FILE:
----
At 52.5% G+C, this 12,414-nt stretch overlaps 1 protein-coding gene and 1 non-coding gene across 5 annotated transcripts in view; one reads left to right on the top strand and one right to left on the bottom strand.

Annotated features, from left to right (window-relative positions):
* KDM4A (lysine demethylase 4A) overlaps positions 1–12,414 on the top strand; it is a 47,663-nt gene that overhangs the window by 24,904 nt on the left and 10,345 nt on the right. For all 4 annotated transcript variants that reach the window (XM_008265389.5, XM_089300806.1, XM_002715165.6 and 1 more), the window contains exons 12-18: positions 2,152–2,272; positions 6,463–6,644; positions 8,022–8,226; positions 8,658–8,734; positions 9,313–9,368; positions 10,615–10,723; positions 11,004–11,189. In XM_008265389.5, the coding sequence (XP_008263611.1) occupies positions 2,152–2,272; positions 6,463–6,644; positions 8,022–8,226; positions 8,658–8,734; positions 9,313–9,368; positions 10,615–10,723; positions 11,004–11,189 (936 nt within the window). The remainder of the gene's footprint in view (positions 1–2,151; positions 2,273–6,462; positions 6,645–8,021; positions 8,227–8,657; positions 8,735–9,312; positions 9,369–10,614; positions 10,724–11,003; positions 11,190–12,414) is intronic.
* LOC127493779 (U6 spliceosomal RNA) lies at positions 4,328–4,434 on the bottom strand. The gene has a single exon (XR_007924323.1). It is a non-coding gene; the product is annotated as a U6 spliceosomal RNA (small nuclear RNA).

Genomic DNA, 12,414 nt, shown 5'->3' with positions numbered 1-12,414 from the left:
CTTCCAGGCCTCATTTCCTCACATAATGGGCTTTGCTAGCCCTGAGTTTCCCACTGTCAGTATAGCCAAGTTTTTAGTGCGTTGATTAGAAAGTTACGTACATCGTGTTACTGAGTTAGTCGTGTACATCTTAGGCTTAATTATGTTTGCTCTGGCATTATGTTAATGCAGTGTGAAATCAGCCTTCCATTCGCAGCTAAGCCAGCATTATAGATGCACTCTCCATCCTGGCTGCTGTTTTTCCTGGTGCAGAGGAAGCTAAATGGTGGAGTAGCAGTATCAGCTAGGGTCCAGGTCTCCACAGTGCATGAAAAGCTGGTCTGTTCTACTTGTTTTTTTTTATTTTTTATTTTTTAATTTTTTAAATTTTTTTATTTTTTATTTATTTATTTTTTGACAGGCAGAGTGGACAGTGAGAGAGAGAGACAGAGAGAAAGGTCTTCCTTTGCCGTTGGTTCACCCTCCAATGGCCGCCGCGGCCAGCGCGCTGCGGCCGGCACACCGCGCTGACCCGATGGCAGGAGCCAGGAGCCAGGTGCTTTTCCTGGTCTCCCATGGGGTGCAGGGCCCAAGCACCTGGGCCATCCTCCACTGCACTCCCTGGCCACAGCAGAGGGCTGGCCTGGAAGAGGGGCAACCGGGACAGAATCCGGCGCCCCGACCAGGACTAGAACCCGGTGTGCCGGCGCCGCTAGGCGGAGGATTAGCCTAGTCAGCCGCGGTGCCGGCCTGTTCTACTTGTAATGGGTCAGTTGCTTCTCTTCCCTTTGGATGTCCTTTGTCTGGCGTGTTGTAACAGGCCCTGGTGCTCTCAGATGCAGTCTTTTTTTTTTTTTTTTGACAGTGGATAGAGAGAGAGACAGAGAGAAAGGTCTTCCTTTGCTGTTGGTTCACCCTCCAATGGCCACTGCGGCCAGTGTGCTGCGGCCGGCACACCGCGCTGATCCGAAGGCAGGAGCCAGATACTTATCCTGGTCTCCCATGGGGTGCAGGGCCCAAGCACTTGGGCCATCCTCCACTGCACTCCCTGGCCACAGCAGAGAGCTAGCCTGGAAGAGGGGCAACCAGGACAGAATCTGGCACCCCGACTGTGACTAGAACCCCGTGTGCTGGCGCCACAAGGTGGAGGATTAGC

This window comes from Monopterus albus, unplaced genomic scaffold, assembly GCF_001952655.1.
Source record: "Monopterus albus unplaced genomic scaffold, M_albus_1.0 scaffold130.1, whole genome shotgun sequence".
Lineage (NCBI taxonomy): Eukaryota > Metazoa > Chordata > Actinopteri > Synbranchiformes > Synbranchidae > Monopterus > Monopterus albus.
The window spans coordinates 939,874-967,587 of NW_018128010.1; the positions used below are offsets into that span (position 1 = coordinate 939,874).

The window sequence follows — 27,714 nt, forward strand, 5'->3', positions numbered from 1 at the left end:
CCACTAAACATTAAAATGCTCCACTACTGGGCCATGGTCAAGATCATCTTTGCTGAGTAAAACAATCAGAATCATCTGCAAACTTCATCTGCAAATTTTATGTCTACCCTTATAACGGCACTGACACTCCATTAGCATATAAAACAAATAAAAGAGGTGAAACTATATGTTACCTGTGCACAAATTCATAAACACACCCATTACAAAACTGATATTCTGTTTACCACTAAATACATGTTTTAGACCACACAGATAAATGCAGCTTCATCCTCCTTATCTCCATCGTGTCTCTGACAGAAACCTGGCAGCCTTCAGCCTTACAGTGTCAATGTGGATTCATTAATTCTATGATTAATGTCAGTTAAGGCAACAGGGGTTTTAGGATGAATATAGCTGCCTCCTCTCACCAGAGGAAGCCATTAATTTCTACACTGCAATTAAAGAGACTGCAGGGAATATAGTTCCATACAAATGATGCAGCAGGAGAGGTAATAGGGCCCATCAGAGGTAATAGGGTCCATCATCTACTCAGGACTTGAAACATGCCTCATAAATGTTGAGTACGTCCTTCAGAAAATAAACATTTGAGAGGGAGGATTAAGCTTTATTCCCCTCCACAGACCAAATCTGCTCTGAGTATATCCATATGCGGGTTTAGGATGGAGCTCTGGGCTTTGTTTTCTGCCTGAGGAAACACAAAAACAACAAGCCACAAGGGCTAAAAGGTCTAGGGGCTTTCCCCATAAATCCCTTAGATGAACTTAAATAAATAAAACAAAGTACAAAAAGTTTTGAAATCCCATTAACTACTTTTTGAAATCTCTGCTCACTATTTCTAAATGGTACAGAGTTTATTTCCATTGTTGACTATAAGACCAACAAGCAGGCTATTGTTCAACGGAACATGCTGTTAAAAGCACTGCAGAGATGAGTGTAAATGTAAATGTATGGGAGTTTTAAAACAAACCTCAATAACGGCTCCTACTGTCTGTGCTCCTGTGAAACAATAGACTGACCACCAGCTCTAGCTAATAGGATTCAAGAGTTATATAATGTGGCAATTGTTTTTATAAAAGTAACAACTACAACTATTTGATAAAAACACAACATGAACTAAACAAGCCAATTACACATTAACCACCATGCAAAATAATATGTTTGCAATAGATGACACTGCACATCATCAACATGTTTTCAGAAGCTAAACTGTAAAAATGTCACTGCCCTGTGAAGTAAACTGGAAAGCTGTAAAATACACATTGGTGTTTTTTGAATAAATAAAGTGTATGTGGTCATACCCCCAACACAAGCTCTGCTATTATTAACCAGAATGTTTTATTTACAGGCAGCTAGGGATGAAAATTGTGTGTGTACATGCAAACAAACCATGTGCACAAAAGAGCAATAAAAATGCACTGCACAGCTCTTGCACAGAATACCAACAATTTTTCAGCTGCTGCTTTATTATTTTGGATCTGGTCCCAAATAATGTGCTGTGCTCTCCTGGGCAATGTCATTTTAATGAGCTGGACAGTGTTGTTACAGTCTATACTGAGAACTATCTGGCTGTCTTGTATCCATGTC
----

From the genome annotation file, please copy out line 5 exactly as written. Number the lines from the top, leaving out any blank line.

Genomic DNA, 12,414 nt, shown 5'->3' with positions numbered 1-12,414 from the left: